Saffy’s Angel, Indigo’s Star, and Permanent Rose by British author Hilary McKay make up a series of books featuring one of the most dysfunctional functioning familes in children’s literature. The Casson family consists of Cadmium (Caddy), Saffron (Saffy), Indigo, Permanent Rose, mother Eve, and absentee father Bill. Caddy spends most of the three books being wishy-washy about her multiple boyfriends, while she remains somewhat committed to her driving instructor boyfriend, Michael. Saffy, who’s really the daughter of Eve’s twin sister, is an adopted Casson. She and her friend Sarah careen about town and home, Sarah in a wheelchair, seriously shopping, sunbathing in the nude, doing mountains of homework for fun, and creating culinary disasters. Indigo represents stability, sort of the strong, silent type, but totally accepting of his insane family’s eccentricities. Tom, Indigo’s American friend, is a callous dope, but Indigo and Rose “like dopes.” Permanent Rose (all the children are named after artist’s paint colors) is a feisty eight year old who sometimes shoplifts for the fun of it and who paints murals on the walls of the Cassons’ house. Eve, the mother of all these children, is an artist who produces what her husband Bill calls “not really art.” She spends her days and most of her nights in a backyard shed where she paints and dozes and daydreams. Eve also teaches art to juvenile deliquents and paints murals at the hospital to make a little addition to the family income. Bill, the father of this ridiculous family, is a “real artist” based in London in an immaculately orderly flat where he creates great art and lives with his girlfriend, Samantha. Bill and Eve are not divorced, and Bill sometimes visits his family and contributes to the housekeeping fund in a jar on the kitchen counter.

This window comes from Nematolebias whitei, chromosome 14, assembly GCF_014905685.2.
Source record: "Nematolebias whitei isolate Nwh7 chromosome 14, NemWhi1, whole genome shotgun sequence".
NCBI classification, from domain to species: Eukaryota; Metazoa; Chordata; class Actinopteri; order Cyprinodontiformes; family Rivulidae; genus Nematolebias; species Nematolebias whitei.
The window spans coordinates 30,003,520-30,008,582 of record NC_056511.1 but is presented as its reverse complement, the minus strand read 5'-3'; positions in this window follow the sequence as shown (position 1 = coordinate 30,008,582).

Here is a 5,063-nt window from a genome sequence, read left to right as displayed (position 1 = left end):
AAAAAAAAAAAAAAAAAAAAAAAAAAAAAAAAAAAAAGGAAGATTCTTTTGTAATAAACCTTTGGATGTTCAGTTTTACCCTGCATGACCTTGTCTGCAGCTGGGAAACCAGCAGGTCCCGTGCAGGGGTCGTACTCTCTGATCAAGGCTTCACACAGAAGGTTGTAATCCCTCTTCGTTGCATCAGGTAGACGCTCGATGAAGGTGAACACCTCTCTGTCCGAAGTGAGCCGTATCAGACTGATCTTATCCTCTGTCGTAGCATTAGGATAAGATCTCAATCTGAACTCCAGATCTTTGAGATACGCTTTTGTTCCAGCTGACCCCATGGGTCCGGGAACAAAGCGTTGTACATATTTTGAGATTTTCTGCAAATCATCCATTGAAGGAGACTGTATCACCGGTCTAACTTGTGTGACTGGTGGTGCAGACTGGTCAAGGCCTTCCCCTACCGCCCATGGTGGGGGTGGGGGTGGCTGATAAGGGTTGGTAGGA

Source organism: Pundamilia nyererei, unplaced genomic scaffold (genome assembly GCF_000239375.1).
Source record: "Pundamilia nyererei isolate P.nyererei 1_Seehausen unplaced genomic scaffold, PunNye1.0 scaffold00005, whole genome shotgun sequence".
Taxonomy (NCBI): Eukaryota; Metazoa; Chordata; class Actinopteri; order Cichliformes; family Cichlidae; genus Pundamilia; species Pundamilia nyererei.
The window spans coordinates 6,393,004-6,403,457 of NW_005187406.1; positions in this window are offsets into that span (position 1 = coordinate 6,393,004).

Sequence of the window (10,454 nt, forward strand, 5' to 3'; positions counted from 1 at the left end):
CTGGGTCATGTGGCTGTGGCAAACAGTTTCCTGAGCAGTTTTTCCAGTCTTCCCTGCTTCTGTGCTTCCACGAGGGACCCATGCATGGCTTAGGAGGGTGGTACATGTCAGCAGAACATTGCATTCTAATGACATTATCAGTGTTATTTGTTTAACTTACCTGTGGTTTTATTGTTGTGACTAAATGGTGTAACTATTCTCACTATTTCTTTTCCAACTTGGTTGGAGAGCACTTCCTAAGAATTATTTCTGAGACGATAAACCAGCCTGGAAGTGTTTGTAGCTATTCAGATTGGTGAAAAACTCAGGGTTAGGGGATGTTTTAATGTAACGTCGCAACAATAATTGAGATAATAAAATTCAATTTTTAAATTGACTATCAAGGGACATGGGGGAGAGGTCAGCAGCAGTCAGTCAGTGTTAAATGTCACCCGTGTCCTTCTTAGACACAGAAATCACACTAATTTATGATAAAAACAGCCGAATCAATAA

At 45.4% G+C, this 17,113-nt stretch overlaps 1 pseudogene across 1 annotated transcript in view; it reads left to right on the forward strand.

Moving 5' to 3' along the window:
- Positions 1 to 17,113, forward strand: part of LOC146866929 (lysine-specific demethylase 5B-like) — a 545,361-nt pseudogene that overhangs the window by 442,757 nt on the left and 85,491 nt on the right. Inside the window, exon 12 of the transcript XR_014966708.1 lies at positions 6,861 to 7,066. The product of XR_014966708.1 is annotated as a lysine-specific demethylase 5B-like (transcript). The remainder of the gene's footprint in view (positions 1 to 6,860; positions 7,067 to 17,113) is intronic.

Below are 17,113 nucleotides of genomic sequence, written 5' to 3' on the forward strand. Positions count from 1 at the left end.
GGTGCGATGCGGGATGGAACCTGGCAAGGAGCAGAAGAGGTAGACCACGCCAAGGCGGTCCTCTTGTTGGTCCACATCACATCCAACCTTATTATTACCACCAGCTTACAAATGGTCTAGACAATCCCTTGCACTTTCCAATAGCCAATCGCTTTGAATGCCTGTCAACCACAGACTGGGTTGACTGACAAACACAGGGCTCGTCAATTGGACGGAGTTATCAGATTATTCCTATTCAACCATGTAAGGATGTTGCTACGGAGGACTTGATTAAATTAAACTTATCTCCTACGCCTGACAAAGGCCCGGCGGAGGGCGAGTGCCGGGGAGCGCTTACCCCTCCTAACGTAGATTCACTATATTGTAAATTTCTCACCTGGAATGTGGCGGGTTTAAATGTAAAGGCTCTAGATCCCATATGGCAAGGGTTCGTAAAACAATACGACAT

I forgot to mention that the Cassons keep pet guinea pigs in the garden, and Eve doesn’t know how to shop for groceries or cook. Sarah decides by the end of the third book that Eve is “a saint or just more or less totally bonkers. . . probably both.” If you can suspend disbelief for a while and take it on faith that a family like the Cassons could survive in modern-day England, then you might enjoy a visit with the Cassons. It’s a nice place to visit, but I think, like Bill, I’d have a hard time living there. At the very least, Ms. McKay keeps the reader guessing as to what totally bonkers thing will happen next. There’s a fourth book about the Casson family, Caddy Ever After, that I’m going to pick up soon, just for that very purpose, to see what will happen next. I feel a bit responsible after three books to see that they all come out all right.